ESG investing (Environmental, Social, and Governance) isn’t new. Individual investors have always, to some extent, considered their own personal beliefs and corporate responsibility when making investment decisions. But in the mid-2000s, ESG became a little more formal as the first funds were created around the concept.

Fast forward to Q1 2021, $21.5 billion flowed into ESG open-end funds and ETFs, putting the tally on pace to well exceed 2020’s total inflows of $51 billion, according to Morningstar data. ESG investing is clearly garnering heightened interest, and it’s safe to say the investment strategy has entered the mainstream.

What is ESG investing and how can you add this component to your overall strategy? Here’s a quick primer on what it is, and what to know about ESG investing within your long-term financial plan.

What is ESG Investing?

ESG investing is an investment strategy in which an investor considers factors beyond financial performance and risk when evaluating a potential investment. In addition to financial performance, ESG investing also looks for companies that excel in measures of environmental, social, and governance practices. While you can find different definitions of what this means, this is generally what each can mean:

  • Environmental factors include anything from a company’s greenhouse gas emissions to how it sources its materials and products to whether those products are sustainable.
  • Social factors are similarly varied but are typically related to the way the business treats its employees, suppliers, customers, and society at large.
  • Governance relates to corporate leadership, political donations, oversight, and accountability. That may include everything from executive pay and compensation, accounting practices, or the diversity of the company’s directors.

Other key ESG investing terms

ESG investors are driven by dual goals of realizing a profit while supporting businesses that are also considered to be environmentally, socially, and governmentally responsible. As such, ESG investing is synonymous with a few related terms:

  • Values-based investing: An investment strategy in which investors make investment decisions based on their own personal values, religion, or political beliefs.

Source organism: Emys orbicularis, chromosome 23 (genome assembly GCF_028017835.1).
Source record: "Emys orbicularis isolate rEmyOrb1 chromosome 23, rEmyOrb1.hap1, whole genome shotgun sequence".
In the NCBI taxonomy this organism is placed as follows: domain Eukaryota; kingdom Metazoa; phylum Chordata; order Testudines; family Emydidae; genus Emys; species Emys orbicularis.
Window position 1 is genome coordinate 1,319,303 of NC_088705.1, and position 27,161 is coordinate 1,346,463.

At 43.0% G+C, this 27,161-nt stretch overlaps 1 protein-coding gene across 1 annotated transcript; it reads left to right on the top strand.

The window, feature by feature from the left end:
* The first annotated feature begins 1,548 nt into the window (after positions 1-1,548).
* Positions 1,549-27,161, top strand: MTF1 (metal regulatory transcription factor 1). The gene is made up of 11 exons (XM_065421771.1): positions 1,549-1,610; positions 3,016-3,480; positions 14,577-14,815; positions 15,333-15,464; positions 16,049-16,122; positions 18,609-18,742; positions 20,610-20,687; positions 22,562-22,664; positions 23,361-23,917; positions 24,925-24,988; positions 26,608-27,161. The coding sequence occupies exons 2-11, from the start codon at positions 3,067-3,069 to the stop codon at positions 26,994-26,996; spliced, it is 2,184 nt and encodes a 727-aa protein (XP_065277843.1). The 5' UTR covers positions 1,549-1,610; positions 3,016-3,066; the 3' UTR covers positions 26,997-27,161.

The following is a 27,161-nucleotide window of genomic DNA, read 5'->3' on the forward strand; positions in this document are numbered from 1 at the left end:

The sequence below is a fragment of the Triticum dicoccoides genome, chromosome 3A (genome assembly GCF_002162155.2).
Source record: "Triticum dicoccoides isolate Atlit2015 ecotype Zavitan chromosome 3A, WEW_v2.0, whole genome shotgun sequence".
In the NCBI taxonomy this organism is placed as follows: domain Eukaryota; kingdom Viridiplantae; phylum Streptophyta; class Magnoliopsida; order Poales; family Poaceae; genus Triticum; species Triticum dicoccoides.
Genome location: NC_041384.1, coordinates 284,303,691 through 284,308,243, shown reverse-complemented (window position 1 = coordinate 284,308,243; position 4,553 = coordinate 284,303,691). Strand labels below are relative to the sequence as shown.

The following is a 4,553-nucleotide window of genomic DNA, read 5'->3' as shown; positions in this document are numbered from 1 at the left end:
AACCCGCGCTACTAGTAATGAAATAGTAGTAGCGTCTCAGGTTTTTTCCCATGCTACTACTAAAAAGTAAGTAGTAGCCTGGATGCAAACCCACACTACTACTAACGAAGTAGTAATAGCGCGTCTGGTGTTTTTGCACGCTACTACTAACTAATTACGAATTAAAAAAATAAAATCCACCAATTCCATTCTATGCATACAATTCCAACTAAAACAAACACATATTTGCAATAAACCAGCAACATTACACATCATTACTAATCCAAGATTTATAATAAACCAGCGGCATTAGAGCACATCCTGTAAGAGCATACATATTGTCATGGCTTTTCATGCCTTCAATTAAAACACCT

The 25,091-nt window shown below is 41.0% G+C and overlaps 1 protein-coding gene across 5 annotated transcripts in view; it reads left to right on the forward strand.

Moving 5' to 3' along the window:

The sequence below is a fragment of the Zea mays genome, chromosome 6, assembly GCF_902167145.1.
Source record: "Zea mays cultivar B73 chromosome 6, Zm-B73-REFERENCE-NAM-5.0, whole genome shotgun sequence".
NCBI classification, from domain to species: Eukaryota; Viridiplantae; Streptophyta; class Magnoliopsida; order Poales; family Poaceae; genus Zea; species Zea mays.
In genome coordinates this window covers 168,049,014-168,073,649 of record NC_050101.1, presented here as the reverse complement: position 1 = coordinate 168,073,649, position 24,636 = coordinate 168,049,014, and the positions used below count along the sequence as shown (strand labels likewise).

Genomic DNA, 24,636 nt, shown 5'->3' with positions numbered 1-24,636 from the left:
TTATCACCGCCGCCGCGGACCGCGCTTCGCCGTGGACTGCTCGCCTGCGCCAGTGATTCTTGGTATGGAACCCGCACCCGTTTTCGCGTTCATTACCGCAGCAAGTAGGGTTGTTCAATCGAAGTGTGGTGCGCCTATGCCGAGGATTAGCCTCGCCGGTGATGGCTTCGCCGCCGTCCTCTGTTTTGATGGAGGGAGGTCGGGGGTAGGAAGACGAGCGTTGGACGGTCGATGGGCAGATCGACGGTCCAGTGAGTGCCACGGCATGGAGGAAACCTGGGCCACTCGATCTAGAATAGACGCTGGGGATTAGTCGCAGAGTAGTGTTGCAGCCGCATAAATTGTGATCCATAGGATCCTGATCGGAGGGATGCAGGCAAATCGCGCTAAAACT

• Socially responsible investing (SRI): An investment strategy in which investors seek socially responsible companies.
  • Ethical investing: An investment strategy in which investors only invest in companies deemed to be “ethical,” while also avoiding companies deemed “unethical.”
  • Sustainable investing: An investment strategy in which sustainability and environmental impacts are heavily considered.
  • Impact investing: An investment strategy in which investors strategically deploy their capital with the goal of having a positive impact aligned with their personal values

While each of these terms is slightly different, they all align closely with ESG investing. Keep in mind, there’s no global “standard” measure for a company that’s sustainable or ethical, though several trade organizations have created benchmarks to measure ESG practices. Brokers, corporations, and fund managers may also build their own definition of ESG (or use a third-party benchmark) that they will publish or disclose to you.

How to get started with ESG investing

If you are a hands-on investor who likes to choose individual companies to invest in, then you will ultimately need to evaluate any potential investment on both its financial performance as well as ESG performance. You can do this by conducting your own research into each company’s business practices. There are also ESG mutual funds and ETFs you may want to consider. These funds are managed to include companies with a focus on ESG while providing you with diversification.

If you are working with a financial advisor or wealth manager, or considering doing so, ESG is a good reason to seek advice. An advisor can provide a personalized approach to ESG investing. They can get to know your values and opinions and help you understand the many different options available to invest in ESG. They can also help you to integrate ESG investing into your broader investment and financial plan that you've already started. This can help ensure that you are getting the growth you need to help achieve your long-term financial goals while helping further ESG causes.

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